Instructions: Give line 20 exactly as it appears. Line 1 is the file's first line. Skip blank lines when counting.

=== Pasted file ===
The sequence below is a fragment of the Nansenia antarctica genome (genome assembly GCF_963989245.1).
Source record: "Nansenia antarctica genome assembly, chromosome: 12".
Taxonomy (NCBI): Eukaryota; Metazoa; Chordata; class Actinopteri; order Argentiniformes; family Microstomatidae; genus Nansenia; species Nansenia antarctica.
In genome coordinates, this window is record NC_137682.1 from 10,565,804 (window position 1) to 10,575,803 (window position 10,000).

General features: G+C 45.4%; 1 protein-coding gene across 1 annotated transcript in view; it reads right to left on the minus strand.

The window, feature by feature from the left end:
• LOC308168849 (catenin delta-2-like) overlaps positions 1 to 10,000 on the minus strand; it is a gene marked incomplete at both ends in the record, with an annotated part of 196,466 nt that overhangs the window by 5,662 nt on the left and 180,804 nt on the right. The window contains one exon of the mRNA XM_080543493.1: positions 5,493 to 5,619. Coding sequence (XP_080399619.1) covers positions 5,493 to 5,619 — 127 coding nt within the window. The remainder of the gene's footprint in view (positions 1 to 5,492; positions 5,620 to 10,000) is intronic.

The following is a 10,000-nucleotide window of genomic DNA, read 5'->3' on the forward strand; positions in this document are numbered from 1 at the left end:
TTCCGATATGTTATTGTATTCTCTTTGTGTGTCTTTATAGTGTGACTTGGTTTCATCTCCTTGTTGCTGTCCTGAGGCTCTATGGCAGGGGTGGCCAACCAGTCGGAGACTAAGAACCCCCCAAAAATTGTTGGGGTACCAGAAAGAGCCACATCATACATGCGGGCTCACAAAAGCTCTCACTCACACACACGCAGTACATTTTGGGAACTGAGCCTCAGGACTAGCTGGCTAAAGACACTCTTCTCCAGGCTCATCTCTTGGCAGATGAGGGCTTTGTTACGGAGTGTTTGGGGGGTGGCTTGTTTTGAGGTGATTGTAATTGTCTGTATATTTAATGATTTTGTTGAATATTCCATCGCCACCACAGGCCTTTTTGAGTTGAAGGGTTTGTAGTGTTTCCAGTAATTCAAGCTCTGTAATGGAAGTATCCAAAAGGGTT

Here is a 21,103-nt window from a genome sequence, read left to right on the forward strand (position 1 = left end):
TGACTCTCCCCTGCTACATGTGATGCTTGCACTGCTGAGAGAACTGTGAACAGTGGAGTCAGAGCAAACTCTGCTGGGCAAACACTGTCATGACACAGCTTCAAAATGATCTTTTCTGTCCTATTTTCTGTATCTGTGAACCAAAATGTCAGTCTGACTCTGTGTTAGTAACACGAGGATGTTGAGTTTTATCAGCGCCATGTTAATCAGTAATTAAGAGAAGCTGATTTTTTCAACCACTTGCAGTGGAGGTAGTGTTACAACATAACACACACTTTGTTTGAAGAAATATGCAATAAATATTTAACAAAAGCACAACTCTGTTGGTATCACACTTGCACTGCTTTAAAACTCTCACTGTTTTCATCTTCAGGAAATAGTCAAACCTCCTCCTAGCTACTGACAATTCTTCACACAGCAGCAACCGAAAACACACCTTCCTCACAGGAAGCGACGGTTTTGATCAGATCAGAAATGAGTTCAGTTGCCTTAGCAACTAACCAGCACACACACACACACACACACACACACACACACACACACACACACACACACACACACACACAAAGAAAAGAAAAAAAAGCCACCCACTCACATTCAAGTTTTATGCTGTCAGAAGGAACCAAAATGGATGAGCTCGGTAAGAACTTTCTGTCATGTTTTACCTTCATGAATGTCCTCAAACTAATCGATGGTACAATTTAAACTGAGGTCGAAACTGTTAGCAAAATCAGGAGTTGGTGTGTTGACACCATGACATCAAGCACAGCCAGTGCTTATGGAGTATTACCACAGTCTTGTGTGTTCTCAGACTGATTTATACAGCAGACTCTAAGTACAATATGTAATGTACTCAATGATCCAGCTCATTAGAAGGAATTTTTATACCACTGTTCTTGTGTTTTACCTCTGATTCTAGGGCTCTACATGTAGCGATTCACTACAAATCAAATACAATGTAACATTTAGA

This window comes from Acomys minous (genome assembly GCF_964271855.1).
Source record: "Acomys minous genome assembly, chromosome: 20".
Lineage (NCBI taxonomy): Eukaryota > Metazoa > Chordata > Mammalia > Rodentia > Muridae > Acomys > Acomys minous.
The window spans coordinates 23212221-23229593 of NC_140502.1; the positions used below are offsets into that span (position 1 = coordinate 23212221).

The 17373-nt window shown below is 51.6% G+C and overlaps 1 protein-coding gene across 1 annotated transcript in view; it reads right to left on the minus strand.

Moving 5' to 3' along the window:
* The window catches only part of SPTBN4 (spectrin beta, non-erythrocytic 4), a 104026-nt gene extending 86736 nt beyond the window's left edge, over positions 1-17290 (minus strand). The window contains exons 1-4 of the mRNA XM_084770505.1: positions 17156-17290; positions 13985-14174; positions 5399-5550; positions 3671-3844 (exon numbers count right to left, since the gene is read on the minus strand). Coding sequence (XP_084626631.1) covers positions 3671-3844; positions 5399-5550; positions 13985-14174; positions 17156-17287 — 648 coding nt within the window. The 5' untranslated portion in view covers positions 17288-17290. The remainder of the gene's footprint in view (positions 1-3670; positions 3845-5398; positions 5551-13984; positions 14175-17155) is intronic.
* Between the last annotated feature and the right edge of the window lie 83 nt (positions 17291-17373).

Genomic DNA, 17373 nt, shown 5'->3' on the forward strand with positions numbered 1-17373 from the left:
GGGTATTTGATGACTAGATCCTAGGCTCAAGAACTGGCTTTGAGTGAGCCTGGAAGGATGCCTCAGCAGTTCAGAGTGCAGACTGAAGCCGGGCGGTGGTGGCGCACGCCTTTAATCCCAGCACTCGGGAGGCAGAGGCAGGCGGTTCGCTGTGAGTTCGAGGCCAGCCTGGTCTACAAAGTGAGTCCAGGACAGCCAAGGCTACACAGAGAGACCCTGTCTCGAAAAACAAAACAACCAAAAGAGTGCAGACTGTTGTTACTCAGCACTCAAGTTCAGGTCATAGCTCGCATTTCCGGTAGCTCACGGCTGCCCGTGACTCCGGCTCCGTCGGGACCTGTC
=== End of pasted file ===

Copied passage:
Genomic DNA, 17373 nt, shown 5'->3' on the forward strand with positions numbered 1-17373 from the left: